Gatwick flight paths: Campaigners win right to appeal changes
Campaigners fighting changes to flight paths to Gatwick have won the right to take the issue to the Court of Appeal.
In 2013 the National Air Traffic Control Services (NATS) altered some routes which mean more aircraft fly over some villages in north west Kent.
The Civil Aviation Authority (CAA) said NATS could make changes in "established airspace" without a consultation.
Campaign group Gatwick Obviously Not disputes this and wants a judicial review into the process.
Its application for a review was rejected at the High Court in July but this has now been overruled by a senior judge.
'Seriously arguable case'
Gatwick Obviously Not chairman Martin Barraud said he was delighted with the decision to take the issue to the Court of Appeal.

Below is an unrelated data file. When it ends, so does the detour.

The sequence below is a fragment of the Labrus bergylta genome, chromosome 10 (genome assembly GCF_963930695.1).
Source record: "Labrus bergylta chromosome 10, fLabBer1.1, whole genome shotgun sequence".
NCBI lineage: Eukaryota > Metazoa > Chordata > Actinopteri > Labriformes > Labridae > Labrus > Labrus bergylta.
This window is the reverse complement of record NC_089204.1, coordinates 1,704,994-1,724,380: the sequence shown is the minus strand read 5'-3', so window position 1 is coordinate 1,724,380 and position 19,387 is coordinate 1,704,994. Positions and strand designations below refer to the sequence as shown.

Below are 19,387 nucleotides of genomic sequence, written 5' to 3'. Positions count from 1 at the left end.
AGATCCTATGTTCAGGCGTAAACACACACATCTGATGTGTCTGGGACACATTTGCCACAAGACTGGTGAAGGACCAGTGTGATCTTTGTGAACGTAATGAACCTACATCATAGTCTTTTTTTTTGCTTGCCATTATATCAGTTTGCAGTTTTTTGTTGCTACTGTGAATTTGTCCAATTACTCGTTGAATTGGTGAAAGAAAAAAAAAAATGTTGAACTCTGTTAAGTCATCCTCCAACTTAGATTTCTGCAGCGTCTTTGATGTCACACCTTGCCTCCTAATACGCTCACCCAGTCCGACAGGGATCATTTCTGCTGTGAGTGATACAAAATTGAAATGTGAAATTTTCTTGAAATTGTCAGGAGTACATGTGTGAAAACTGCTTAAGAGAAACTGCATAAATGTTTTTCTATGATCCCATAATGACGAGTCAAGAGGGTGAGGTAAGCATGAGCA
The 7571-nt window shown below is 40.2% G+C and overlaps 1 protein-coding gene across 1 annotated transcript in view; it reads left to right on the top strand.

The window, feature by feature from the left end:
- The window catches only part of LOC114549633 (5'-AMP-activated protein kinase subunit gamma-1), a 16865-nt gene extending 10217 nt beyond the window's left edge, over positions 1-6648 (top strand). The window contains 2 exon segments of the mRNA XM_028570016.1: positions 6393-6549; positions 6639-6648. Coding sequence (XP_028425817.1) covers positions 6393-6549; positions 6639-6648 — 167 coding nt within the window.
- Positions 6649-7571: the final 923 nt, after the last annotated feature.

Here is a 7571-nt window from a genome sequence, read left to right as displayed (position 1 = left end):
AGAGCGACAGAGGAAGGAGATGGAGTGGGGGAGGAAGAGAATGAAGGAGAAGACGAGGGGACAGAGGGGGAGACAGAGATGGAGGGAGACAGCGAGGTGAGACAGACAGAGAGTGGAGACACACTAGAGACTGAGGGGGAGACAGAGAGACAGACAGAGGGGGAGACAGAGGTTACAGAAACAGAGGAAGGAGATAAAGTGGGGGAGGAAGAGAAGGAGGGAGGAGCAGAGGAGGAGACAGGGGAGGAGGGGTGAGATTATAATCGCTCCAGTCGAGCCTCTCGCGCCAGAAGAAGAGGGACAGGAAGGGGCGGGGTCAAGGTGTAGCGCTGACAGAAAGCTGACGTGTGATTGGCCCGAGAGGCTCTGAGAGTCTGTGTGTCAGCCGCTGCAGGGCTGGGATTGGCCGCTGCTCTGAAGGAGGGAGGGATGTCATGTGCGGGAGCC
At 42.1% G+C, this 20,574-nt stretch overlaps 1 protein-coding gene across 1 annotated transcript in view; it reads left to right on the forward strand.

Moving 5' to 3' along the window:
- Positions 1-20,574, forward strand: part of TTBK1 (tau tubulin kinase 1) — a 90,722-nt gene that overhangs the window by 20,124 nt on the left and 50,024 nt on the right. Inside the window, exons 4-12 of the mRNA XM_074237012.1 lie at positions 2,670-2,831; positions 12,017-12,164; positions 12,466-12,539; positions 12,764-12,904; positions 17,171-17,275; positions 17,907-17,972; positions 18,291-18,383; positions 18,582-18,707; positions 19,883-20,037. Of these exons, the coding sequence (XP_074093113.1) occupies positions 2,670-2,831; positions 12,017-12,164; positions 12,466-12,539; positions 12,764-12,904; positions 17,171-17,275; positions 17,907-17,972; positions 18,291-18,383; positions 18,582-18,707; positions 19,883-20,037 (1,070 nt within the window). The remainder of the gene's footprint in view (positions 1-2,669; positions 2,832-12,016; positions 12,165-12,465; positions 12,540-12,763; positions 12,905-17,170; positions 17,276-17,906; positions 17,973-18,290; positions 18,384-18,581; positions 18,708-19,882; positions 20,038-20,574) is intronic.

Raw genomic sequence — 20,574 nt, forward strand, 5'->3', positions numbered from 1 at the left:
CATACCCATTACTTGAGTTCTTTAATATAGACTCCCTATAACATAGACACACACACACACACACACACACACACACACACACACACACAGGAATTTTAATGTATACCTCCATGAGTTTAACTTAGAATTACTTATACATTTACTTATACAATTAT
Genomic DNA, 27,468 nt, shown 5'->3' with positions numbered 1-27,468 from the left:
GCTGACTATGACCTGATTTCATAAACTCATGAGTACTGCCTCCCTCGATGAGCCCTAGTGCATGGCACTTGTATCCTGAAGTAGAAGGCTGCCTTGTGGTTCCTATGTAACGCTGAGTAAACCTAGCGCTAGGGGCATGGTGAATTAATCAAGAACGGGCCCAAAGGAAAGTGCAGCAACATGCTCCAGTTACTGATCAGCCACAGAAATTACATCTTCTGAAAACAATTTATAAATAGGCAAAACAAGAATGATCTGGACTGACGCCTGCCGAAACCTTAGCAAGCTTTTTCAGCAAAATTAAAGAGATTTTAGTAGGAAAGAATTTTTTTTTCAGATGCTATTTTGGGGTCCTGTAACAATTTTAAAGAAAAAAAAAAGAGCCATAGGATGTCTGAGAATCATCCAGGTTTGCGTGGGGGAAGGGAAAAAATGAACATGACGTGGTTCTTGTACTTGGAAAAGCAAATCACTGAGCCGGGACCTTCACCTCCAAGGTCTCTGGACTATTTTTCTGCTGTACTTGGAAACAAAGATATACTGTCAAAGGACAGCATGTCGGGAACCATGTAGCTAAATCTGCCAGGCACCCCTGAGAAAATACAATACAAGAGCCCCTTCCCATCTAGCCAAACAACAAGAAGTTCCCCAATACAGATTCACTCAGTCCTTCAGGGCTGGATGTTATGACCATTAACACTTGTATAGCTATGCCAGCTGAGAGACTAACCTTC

He added: "The legal team say this vindicates the arguments made before the High Court judge that this clearly is a seriously arguable case."
A CAA spokesman said it noted the decision and remained "committed to working with industry to ensure more is done to address the issue of aviation noise and to better support the communities affected by it".
The changes NATS introduced in 2013 that are being challenged are separate to the six narrower flight paths the CAA approved in November.